What It Means to Be American
A National Conversation

Explore : language

Ideas

Noah Webster Would Have Loved Urban Dictionary

The Founding Father of American English Was a Radical Who Wanted Us to Write the Language the Way We Spoke It

NoahWebsterhighres

By Rosemarie Ostler
May 12, 2015

In the late 18th century, as the recently independent states were working to define what America was—after fighting with England about what it wasn’t—grammar books were still teaching American children to speak like proper Englishmen and women. The books taught such formal, outdated usages as the correct verb forms for thou (thou goest, thou wilt) and proper uses of shall (used with I and we for simple future, with you, he, she, and they to imply insistence or a threat). …

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Identities

My American Languages

I First Learned English, Then Spanish, to Navigate My Identity in This Big Country

Don Quijote

By Manuel H. Rodriguez
April 24, 2015

Sister Paula, our eighth grade teacher at Holy Cross Elementary School in South Los Angeles informed us one morning in 1944 that Fridays would be devoted to public speaking. Which meant that each of us, standing in front of the class, had to recite something we had memorized. She said we could recite anything we wanted. Most boys opted to tell jokes.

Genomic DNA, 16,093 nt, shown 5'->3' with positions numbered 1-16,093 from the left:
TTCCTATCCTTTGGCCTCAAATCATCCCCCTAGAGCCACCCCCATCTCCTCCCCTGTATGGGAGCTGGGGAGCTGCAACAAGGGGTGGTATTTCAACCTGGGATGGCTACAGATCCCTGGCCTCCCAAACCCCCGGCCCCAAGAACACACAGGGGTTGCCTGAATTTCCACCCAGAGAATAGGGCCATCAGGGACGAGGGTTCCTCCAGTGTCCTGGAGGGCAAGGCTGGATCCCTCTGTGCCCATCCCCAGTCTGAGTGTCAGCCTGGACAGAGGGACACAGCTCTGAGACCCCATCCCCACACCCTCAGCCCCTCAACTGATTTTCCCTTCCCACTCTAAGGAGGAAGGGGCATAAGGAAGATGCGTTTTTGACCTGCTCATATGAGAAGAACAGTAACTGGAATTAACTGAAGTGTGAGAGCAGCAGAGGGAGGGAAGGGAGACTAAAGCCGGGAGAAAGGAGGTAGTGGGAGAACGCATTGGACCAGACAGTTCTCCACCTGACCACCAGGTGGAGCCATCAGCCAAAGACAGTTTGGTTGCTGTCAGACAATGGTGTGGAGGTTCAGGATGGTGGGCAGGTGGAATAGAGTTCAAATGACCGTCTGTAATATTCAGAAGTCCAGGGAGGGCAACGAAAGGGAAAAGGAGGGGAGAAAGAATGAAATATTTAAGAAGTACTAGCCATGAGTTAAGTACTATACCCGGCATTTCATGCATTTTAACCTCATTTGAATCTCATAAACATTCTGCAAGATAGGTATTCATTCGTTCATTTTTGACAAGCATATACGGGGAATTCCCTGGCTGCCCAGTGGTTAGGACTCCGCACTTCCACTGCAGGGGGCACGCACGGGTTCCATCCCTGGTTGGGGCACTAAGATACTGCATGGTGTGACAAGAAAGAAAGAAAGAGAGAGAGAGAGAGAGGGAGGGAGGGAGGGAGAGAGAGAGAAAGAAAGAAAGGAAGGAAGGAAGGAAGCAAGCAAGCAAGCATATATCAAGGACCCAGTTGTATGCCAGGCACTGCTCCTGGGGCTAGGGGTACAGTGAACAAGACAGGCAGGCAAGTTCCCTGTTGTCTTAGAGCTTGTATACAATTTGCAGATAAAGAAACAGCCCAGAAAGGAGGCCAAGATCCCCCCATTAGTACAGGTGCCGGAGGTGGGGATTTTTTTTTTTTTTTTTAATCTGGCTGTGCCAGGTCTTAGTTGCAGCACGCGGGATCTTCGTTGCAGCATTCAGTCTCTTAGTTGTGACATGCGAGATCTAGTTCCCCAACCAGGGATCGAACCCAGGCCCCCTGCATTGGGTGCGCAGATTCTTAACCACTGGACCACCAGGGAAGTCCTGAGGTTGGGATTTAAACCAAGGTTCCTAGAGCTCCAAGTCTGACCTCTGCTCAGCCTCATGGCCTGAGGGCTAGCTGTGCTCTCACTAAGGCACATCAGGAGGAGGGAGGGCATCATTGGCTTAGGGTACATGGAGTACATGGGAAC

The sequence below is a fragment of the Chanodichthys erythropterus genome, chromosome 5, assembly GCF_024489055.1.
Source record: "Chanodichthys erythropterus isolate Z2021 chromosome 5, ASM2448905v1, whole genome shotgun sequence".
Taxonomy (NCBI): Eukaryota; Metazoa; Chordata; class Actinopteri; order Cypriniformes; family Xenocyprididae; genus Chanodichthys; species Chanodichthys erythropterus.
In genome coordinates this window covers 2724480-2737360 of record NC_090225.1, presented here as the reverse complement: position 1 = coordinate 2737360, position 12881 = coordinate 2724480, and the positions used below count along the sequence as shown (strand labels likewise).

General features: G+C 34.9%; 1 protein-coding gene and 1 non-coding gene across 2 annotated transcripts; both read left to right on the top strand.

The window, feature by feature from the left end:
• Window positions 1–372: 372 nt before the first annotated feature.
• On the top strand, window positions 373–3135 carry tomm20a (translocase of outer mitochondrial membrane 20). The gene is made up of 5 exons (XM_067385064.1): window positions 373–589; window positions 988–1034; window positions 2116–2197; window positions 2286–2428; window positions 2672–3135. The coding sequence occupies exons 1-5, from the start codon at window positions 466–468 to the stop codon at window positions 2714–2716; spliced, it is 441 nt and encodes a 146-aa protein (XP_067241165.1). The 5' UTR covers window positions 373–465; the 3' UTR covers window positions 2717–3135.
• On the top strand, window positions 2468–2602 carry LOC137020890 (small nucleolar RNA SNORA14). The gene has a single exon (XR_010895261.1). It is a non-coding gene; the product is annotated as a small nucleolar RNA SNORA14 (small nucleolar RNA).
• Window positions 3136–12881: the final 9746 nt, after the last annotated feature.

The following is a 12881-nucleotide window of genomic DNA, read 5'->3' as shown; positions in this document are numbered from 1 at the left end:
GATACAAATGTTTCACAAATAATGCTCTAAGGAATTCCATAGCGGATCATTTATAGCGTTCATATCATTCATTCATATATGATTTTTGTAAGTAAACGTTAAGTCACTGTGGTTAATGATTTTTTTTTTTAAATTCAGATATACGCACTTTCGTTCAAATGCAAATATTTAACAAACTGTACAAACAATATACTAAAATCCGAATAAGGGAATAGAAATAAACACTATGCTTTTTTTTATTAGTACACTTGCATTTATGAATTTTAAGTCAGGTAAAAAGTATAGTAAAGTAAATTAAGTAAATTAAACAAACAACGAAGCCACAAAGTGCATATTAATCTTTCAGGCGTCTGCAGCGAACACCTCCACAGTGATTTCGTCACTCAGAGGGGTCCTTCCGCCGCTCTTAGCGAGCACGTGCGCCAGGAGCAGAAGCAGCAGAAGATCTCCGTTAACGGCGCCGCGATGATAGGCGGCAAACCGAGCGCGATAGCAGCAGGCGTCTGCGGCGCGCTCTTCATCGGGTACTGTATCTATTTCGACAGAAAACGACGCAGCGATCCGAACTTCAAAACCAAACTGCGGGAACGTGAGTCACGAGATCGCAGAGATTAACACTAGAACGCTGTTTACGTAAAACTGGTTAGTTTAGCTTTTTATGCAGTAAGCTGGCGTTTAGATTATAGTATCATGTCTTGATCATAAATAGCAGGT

When my name was called, I stifled an inner groan (I was very shy), walked to the front of …

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Identities

New Orleans Is My Second Language

We Lived in Los Angeles, But My Mother’s Songs, Stories, Cooking—and Most of All the Way She Spoke—Made Louisiana Feel Like Home

New Orleans Is My Second Language

By Lynell George
September 22, 2014

For a time, most likely between the ages of 5 and 8, I floated around with a secret: a dogged yet utterly erroneous notion that my family spoke a second language—on my mother’s side at least.

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